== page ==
The perfect espresso: How?

Making the perfect espresso sounds very simple. You grind beans, put the ground coffee in the filter, place the filter in the espresso machine, press the button and you're done ... Nothing could be further from the truth. A really good espresso involves more than just the actions you take. A really good espresso requires precision work.

What could go wrong while making an espresso? The answer is: a lot. Consider, for example, a wrong grind of the coffee, too little coffee or too much coffee and / or inconsistent tapping. Everything you do, from buying coffee beans to when you take the first sip of your freshly brewed espresso, will affect the quality of your espresso.

Everyone wants to enjoy a delicious espresso, right? We have listed a number of tips & tricks for you. This way you will become a real home barista in no time.

Tips & Tricks

The right bean
A good coffee bean is the basis of every coffee. Of course you can also use (quick) filter ground coffee to make an espresso, but we recommend using fresh beans. Filter ground coffee is less fine than espresso ground coffee should be. The taste of this is less intense, because when you make filter coffee, no pressure is exerted during the extraction: the water should drip easily through the coffee. When you use fresh coffee beans and grind them just before brewing coffee, the flavors are released as optimally as possible. You also control the grinding degree yourself. So that’s a win-win.

A clean portafilter
Make sure your portafilter is clean before you start making coffee. Moisture and residual coffee can cause the espresso to have a bitter taste.

Dose properly
Make sure there is enough coffee in your filter. With an on-demand bean grinder, the grinding process is very simple. You press the button and your filter is filled with the correct amount of coffee in an instant. If you exactly want the right dosage, you can view the amount of coffee with a scale. The right ratio: with 18 grams of coffee you can make 36 ml of espresso.

Correct grinding setting
When you are using fresh beans to make an espresso, which we recommend, you need to choose the right grind setting. A grind that is too coarse results in a watery, weak and sour espresso. This is because there is more space between the coffee particles, so the water will quickly flow through the filter when it is put under pressure. If you use a grind that is too fine, this also has consequences for the taste and strength of your coffee. When you grind your coffee very finely, it is assumed that many more flavors are released during the extraction than when you grind the coffee very coarsely. Too much flavor isn't always good, however. This way you can quickly ruin a delicious sweet coffee specialty, ending up with a bitter espresso.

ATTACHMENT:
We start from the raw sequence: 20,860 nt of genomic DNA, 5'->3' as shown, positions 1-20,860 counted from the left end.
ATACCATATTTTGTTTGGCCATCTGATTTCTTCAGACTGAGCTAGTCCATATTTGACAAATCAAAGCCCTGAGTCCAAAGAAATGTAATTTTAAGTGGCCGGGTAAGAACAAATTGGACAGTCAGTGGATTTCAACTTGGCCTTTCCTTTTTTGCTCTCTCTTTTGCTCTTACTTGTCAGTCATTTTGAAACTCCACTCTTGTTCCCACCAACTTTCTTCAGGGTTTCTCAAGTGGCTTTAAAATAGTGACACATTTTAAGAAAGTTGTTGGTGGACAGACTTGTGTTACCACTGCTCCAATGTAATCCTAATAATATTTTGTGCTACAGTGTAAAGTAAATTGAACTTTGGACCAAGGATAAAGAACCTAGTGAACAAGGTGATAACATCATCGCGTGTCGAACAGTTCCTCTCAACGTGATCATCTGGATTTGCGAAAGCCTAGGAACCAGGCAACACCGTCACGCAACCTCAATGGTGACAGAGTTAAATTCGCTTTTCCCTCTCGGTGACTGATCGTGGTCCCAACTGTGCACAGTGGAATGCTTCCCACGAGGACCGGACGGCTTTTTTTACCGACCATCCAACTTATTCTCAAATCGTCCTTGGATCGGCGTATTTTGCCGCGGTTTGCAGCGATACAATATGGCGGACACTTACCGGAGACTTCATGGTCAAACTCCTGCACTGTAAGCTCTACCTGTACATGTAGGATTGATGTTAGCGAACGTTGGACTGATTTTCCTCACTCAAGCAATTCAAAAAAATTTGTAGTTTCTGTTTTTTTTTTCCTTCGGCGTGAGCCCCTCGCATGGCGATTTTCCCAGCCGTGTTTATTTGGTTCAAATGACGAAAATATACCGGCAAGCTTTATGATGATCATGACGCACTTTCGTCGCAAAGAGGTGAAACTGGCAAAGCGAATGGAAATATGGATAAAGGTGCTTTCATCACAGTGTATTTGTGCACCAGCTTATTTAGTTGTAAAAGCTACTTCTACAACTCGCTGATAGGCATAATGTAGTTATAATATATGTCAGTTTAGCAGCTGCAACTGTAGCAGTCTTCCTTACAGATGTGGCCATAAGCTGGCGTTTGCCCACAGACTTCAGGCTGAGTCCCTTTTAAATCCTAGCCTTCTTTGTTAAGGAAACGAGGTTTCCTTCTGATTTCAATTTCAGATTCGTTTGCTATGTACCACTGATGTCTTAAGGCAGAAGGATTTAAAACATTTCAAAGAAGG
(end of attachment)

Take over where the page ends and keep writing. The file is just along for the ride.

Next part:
Good distribution in the filter
When you grind coffee, a kind of mountain is often formed in the filter. When you then tamp the coffee with the tamper, a skewed dosage is created. Logically, there is more coffee in the middle of the filter than at the edges. That is why it is important that you distribute the coffee before tamping it.

Consistent tamping
Tamping the coffee seems like the easiest step in making the perfect espresso. But here too you can make the mistake of tamping the coffee too hard. The purpose of tamping is to remove the air in the filter. The coffee is sufficiently tamped when you feel that the coffee does not go down any further. Make sure the tamper tamps the coffee perfectly horizontally. This way there are no inequalities in regard to the coffee layer in the filter.

Make coffee right away
When you place your filter in the piston machine, you must immediately press the one-cup or two-cup button. Do you get a phone call while you put the filter in the machine? Do not answer. Are your kids being annoying again when you place your filter in the machine? Let them be annoying. Nobody should get in the way of your coffee moment, right? It is important to finish the preparation of the coffee immediately. Because if you don't do this, there is a chance that the top layer will "burn", resulting in a bitter taste.

Extraction time
You also have to keep an eye on things while the machine is doing it’s job. In the case of a short extraction time, there is under extraction. The coffee will then have a slightly sour taste. How is this possible? It could be for 2 reasons. Either there is too little coffee in the filter holder or the coffee is ground too coarsely. When there is a long extraction time, there is overextraction. The coffee then has a bitter undertone. This can also have two reasons. Logically, too much coffee is used or the coffee is ground too finely.

Now I can hear you thinking: what is the perfect turnaround time for an espresso? That is between 23 and 30 seconds. Grab the stopwatch!

We hope these tips & tricks will help you on your way to making the perfect espresso. We wish you lots of fun experimenting!

Sources

Mister Barish
North Star Coffee Roasters
Clive Coffee
Paulig: Barista Institute

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